London Times, 1 January 1908, p. 7: THE NAVY AGITATION(From our own correspondent). St. Petersburg, Dec. 28.

Commander Rimsky Korsakoff yesterday delivered a lecture at the Public Men’s Club on the reasons which made it necessary for Russia to have an active fleet. He pointed to the present political conjuncture; the cloud in the Far East might burst at any moment; Japan and America stood face to face, watching one another’s movements; nor was Europe quiet; there was rivalry between England and Germany. Where, then, was the regenerated Russian fleet to be stationed? The lecturer concluded in favour of the Baltic; since with the loss of Port Arthur Russia had been deprived of a secure base in Far Eastern waters.

Admiral Birileff, who was present, next addressed the audience. The former Minister of Marine insisted on the necessity of organizing without delay a fleet efficient alike for offensive and defensive warfare. Its confinement to the Baltic was, however, tantamount to renouncing all idea of an active fleet, which was so essential to a first-class Power. His successor was now working for the re-establishment of the navy. It was, however, erroneous to suppose that Russia had no fleet. Since the war the navy had been increased by 24,000 tons and 193,000 h.p. as compared with the opening of the Russo-Japanese war. The personnel was a harder problem, as the loss of 387 officers was difficult to replace.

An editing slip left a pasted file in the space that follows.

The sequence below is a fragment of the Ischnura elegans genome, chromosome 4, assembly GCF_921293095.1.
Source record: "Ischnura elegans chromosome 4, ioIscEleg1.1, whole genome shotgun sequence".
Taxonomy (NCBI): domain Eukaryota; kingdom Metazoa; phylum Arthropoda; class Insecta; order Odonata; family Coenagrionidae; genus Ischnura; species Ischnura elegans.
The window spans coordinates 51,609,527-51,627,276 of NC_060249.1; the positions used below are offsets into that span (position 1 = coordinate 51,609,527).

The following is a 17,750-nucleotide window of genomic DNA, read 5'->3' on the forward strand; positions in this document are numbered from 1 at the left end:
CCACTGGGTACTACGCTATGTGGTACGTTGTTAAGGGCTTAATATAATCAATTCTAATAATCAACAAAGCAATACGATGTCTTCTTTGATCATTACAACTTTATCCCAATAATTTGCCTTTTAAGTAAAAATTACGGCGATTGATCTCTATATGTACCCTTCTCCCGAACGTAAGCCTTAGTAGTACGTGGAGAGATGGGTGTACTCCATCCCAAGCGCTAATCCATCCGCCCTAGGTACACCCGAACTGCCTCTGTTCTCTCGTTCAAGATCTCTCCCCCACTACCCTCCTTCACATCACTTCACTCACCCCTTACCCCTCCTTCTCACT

Captain Dobrotvorsky made an energetic rejoinder to the lecturer and to Admiral Birileff, maintaining that there was no necessity of building a fleet for offensive purposes. Only submarines could restore Russian prestige in Far Eastern waters.

Provided by Stephen McLaughlin